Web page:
“I think it’s important for students to know that they have ownership in this school,” explained Woodhouse. “They need to know that this school belongs to them and they have input in what it looks like, what goes on their walls, and how this school should feel to them.”
The artist behind the mural, Candace Brush, really took Woodhouse’s sentiment to heart. Before sketching out a design, Brush talked to the students about what they wanted to see and what would best represent them in the mural. Through those conversations, Brush was hit with a stroke of inspiration.
“They love music and dancing, so I felt that showing people having fun and dancing with the bright colors would really suit them the best,” explains Brush. “I love working with the students, and this extra touch of care and detail will really help to make this mural a part of them and drive their appreciation that much more.”
The appreciation showed through each of the students who were thrilled to see the mural finally completed. To them, the work of art is more than just color schemes and patterns. It represents companionship, commitment, friendship, and fun. It also symbolizes their own journeys through high school.
“In ninth grade we come into school with a blank canvas,” explained Kevin Flemming, a junior who helped to complete the mural. “Hopefully, by the time we reach our 12th grade year and graduation, we will have gained some ideas of who we are and what we want to become. In theory, we’ll be a step closer to completing our own personal murals.”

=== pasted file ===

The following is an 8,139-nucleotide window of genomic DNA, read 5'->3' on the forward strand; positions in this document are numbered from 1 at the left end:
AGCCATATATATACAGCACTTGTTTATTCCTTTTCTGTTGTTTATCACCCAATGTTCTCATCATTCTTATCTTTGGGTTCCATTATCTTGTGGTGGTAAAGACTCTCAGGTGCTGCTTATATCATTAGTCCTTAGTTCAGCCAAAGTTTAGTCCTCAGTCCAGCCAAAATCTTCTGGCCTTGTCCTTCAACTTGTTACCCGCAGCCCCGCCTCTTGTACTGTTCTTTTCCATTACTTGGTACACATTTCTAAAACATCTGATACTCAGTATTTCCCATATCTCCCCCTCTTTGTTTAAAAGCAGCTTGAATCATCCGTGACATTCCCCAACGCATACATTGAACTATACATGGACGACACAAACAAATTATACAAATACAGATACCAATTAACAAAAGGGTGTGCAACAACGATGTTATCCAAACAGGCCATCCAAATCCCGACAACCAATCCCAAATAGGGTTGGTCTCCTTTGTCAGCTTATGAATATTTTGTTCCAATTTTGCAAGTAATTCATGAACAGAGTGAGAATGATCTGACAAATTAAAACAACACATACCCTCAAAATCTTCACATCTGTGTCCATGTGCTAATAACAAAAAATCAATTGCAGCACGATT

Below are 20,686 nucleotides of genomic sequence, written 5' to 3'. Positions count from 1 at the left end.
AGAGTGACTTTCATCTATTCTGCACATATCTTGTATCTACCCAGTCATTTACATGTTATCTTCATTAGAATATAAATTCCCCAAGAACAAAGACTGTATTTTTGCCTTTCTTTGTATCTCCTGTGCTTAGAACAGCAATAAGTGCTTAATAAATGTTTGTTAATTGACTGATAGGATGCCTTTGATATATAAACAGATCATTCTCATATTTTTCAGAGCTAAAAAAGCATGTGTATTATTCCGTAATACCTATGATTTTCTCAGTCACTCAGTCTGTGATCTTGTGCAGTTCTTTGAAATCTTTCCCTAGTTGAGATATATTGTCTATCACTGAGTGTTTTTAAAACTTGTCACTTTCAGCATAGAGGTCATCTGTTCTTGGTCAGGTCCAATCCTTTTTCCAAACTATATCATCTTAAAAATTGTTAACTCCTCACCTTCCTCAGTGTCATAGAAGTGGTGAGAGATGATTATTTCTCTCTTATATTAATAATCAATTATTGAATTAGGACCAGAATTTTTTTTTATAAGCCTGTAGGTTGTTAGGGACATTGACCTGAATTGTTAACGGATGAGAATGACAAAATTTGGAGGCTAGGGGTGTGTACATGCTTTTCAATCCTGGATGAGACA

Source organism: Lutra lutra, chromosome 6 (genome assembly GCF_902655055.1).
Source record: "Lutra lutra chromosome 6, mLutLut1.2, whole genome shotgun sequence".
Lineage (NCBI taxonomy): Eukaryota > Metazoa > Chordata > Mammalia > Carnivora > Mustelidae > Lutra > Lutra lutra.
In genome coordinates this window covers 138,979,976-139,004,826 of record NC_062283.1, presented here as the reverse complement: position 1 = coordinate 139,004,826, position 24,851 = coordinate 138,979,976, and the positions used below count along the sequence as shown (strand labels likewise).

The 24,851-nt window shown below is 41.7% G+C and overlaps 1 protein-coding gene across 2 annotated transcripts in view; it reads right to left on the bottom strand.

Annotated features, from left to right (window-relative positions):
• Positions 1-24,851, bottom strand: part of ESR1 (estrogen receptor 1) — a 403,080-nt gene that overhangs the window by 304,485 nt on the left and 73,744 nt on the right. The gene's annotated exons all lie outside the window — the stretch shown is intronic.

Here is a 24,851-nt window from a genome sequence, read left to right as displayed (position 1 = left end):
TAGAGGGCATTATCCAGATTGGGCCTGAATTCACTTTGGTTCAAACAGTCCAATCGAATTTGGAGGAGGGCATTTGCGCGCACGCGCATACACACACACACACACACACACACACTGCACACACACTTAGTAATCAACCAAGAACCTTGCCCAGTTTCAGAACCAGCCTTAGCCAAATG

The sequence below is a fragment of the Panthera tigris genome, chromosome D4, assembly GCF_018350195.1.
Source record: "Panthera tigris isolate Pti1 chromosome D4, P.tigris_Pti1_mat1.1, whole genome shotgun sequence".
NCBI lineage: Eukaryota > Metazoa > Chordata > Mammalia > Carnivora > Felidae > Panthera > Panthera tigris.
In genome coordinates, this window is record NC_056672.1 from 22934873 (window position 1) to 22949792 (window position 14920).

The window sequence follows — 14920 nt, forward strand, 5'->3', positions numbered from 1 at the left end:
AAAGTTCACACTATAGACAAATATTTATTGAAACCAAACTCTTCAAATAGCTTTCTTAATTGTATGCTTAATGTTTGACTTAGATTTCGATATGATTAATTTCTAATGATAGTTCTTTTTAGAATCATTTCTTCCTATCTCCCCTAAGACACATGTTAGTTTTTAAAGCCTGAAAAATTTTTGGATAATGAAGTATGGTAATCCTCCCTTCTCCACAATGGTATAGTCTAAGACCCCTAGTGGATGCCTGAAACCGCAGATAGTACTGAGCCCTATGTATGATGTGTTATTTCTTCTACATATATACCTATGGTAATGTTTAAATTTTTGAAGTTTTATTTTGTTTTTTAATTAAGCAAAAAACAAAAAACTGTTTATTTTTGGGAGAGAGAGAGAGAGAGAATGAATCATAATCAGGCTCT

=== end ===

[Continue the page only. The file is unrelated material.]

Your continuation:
Woodhouse hopes that her students take away another lesson from this mural. She hopes they can have a new appreciation for art and how it can evoke thoughtfulness and inspire a new perspective on learning.
“We don’t have to just do critical thinking through books,” she said. “We can do critical thinking through art and social interaction and then use those skill sets to push our academics. For me, Renaissance means rebirth and getting a fresh start, and with this art project we can all see that we’re continuing to move forward as a school. That’s what makes me so happy to be here.”
During the mural unveiling, UMB President Jay A. Perman, MD, announced another way that Renaissance Academy is moving forward. Through Promise Heights and a grant from the U.S. Department of Education, UMB has been able to sponsor the first class of Renaissance Academy students who will be trained and certified as phlebotomists. Perman explained that an instructor from Baltimore City Community College has been teaching the course at the high school. Then, in June, the students will be able to do their clinical practice at the University of Maryland Medical Center.
“We don’t plan to stop with phlebotomy certifications,” said Perman. “We look at this as a steppingstone into many other health care professions, and I plan on seeing a lot of Renaissance students at UMB one day.”
In the meantime, the Council for the Arts & Culture is still reviewing where the next mural in the series will be painted. The first two are on display at James McHenry Elementary/Middle School, which partners with UMB through the Social Work Community Outreach Service, and Southwest Baltimore Charter School, which partners with UMB through the CURE Scholars Program.